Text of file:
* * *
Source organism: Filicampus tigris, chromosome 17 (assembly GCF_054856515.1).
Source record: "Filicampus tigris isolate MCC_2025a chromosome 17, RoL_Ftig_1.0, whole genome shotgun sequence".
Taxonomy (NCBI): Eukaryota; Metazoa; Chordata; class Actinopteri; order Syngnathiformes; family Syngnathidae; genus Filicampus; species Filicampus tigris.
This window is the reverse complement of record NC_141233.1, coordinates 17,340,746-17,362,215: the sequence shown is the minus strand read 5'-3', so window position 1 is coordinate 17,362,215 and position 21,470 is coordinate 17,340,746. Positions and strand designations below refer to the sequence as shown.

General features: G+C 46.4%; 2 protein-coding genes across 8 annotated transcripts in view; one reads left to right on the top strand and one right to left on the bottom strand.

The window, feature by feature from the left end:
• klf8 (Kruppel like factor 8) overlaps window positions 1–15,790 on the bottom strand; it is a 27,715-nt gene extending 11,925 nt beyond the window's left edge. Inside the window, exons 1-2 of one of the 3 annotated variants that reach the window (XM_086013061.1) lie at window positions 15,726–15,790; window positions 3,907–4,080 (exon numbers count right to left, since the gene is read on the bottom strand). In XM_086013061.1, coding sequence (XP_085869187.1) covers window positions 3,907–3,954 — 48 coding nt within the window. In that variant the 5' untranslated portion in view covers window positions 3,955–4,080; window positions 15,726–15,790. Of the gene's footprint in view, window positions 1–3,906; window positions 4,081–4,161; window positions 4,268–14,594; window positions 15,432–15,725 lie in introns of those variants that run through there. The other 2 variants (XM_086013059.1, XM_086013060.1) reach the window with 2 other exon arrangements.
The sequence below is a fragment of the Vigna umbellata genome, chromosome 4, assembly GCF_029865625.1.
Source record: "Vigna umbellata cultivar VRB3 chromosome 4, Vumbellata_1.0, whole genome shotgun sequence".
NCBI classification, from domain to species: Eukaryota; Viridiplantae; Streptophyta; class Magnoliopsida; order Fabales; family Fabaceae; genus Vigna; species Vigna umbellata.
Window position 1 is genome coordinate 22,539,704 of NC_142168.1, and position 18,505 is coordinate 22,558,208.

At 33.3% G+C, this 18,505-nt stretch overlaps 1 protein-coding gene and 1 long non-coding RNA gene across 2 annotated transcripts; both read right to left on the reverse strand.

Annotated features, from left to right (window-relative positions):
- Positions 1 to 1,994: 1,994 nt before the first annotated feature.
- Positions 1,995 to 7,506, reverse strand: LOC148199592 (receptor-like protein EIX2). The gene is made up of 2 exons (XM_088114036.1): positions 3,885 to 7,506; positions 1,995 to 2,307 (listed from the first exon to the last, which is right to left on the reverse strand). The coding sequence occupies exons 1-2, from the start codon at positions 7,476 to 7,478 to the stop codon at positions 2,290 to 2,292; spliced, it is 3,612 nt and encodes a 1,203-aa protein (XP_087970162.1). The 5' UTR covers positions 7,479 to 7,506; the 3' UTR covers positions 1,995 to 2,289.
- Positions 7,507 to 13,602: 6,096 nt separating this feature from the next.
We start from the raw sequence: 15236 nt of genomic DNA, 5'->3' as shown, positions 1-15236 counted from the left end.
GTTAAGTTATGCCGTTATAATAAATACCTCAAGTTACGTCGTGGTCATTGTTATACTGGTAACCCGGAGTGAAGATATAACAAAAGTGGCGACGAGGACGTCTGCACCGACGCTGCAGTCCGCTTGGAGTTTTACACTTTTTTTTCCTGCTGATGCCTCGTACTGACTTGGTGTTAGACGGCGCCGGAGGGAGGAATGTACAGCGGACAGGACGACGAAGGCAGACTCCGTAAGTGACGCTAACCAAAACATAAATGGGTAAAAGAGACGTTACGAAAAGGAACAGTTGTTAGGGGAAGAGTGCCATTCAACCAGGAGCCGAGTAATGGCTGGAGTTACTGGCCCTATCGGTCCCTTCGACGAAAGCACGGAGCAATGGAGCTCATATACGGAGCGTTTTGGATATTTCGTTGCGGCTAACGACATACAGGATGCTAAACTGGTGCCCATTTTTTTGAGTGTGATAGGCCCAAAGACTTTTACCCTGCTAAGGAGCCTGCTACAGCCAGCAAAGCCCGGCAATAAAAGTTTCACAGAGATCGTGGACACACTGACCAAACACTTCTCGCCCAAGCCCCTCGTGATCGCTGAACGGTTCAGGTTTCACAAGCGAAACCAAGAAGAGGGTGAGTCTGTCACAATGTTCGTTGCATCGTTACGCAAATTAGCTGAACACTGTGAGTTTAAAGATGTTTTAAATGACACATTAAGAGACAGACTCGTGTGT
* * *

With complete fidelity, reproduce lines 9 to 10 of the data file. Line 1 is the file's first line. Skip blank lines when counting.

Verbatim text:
Source record: "Vigna umbellata cultivar VRB3 chromosome 4, Vumbellata_1.0, whole genome shotgun sequence".
NCBI classification, from domain to species: Eukaryota; Viridiplantae; Streptophyta; class Magnoliopsida; order Fabales; family Fabaceae; genus Vigna; species Vigna umbellata.